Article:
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Year : 2019  |  Volume : 17  |  Issue : 3  |  Page : 302-307

Thoracic sympathectomy for hyperhidrosis with and without botulinum toxin injection

1 Lecturer of Cardiothoracic Surgery, Al Azhar University, Faculty of Medicne of Girls, Cairo, Egypt
2 Lecturer of Cardiothoracic Surgery, Cairo university, Egypt

Correspondence Address:
Elkahely Mohamed
Lecturer of Cardiothoracic Surgery, Al Azhar University Faculty of Medicne of Girls, Cairo, 11731, Egypt. Hadyek Helwan Building Number 18 Armed City
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Source of Support: None, Conflict of Interest: None

DOI: 10.4103/AZMJ.AZMJ_30_19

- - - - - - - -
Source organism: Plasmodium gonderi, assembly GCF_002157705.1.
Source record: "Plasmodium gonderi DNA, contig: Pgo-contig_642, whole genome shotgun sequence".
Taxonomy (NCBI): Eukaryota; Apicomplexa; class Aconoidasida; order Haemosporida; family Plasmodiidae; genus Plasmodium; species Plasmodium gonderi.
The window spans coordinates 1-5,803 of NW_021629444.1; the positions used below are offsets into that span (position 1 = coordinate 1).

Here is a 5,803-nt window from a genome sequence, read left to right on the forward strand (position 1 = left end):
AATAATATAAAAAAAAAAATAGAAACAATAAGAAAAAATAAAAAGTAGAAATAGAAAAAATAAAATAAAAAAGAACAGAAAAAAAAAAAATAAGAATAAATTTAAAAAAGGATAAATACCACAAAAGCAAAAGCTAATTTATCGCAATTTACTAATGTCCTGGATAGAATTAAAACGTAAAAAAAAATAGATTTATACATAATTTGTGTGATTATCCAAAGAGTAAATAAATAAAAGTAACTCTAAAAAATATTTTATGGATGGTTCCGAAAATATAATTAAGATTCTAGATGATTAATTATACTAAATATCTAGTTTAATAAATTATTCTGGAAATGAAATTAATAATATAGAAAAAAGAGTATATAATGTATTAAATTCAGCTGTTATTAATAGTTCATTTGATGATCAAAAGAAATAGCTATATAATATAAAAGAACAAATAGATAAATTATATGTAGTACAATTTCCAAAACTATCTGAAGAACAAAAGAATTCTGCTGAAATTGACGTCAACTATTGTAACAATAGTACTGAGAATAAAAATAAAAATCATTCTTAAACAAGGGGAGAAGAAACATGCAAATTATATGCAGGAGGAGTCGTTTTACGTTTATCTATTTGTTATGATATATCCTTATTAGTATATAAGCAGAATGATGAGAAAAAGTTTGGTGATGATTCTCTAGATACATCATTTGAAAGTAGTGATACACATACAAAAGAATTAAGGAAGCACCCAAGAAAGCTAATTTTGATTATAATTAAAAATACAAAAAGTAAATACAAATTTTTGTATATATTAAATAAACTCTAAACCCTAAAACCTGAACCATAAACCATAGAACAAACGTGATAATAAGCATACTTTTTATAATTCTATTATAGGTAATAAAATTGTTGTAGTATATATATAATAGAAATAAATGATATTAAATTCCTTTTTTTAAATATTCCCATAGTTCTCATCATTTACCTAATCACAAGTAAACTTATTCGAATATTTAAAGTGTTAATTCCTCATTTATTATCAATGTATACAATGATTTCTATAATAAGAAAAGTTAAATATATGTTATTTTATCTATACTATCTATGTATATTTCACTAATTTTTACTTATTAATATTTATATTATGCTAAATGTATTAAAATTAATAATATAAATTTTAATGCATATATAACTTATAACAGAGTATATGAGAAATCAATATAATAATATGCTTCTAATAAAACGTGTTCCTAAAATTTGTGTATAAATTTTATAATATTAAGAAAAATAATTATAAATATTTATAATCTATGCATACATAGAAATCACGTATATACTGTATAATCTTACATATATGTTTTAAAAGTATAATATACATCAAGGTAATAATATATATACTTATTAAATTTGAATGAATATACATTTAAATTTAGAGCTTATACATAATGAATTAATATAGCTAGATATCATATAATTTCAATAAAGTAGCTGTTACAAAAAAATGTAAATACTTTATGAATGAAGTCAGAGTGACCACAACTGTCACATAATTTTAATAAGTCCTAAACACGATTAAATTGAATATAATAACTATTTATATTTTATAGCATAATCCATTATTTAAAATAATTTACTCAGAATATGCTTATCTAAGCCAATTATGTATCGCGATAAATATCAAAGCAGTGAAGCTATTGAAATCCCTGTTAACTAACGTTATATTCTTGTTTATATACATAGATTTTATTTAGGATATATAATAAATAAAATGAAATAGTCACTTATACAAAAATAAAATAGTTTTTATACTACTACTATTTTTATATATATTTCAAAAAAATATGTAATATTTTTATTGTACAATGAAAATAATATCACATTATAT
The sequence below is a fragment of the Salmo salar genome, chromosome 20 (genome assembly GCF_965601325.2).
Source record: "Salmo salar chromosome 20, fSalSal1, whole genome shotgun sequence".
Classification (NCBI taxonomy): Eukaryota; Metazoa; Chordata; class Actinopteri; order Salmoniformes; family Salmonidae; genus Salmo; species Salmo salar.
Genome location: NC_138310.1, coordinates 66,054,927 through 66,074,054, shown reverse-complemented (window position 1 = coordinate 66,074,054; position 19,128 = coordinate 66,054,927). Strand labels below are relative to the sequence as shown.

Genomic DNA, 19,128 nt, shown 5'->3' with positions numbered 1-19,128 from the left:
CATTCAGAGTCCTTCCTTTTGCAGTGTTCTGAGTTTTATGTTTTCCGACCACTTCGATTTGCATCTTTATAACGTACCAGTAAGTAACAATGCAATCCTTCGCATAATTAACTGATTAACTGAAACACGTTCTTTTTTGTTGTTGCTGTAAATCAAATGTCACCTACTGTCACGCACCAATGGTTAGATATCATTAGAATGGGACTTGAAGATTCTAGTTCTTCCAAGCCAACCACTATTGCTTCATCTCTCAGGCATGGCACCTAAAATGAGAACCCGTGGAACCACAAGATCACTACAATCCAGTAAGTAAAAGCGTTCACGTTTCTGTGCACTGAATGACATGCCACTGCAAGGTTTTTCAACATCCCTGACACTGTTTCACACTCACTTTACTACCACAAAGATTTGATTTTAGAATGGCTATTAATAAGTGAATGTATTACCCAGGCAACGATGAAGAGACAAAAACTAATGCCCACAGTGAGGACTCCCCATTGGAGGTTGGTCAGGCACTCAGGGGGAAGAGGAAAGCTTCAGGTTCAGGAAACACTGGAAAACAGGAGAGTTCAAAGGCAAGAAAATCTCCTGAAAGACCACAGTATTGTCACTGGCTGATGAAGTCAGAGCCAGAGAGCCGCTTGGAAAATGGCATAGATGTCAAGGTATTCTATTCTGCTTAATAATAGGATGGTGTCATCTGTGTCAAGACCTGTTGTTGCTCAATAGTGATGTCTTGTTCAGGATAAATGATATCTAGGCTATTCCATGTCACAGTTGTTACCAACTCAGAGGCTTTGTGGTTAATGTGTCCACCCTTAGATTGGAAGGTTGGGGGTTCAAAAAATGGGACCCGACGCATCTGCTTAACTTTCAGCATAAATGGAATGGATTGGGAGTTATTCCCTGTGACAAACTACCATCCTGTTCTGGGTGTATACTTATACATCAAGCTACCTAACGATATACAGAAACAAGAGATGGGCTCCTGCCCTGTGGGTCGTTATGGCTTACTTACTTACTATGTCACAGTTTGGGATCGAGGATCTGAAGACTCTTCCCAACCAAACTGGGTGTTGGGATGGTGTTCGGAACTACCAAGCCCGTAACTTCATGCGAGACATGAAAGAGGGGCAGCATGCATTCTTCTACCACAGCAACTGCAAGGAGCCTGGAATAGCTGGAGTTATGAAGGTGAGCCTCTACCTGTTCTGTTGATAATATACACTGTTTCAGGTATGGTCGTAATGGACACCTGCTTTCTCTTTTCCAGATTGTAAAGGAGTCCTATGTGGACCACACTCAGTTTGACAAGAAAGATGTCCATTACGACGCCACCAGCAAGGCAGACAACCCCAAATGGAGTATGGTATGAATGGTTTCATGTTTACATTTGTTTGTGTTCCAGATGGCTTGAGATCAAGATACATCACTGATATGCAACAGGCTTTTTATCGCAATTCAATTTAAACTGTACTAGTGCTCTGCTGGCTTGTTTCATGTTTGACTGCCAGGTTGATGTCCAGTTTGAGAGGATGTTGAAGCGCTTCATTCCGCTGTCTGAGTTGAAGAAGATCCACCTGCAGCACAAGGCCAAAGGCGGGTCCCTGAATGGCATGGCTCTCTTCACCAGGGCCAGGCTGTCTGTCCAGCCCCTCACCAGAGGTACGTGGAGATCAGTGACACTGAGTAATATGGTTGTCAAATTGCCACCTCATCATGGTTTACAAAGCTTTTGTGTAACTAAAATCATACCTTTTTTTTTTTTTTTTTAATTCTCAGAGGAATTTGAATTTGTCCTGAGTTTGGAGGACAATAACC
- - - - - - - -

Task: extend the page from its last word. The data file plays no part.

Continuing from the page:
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Background and aims Primary hyperhidrosis is a disorder of excessive sweating of unknown etiology, associated with emotional, psychological, and educational problems. This study described our experience in managing hyperhidrosis via endoscopic thoracic sympathectomy (ETS) with and without intradermal botulinum toxin type A (BTX-A) injections. Patients and methods This retrospective study included 50 patients treated by ETS with either BTX-A (20 patients) or not (ETS only; 30 patients) in security forces hospital, Saudi Arabia, between January 2014 and February 2017. Information was obtained from computerized medical records and a telephone survey about postoperative complications. Results A total of 50 patients were operated and included in this study. The mean age was 23.55±6.12 years. The majority (70%) had axillary and palmar hyperhidrosis and 30% had palmar hyperhidrosis. In ETS, surgical technique was done at T2–T3 level in 56% of patients. Mean ETS procedure time was 39.6±14.29 min, with no conversion. Mean hospital stay was 1.5±0.85 days. Success rates of ETS in patients with axillary and palmar were 95 and 96.7%, respectively, whereas success rates of BTX-A+ETS in patients with axillary and palmar were 100 and 100%, respectively. Compensatory sweating was recorded in 20% among every group, with minimal other postoperative and postinjection complications being recorded, with no significant difference between studied groups (P=0.316). Conclusion BTX-A injection followed by ETS is safer and effective and has minimal postoperative complications.

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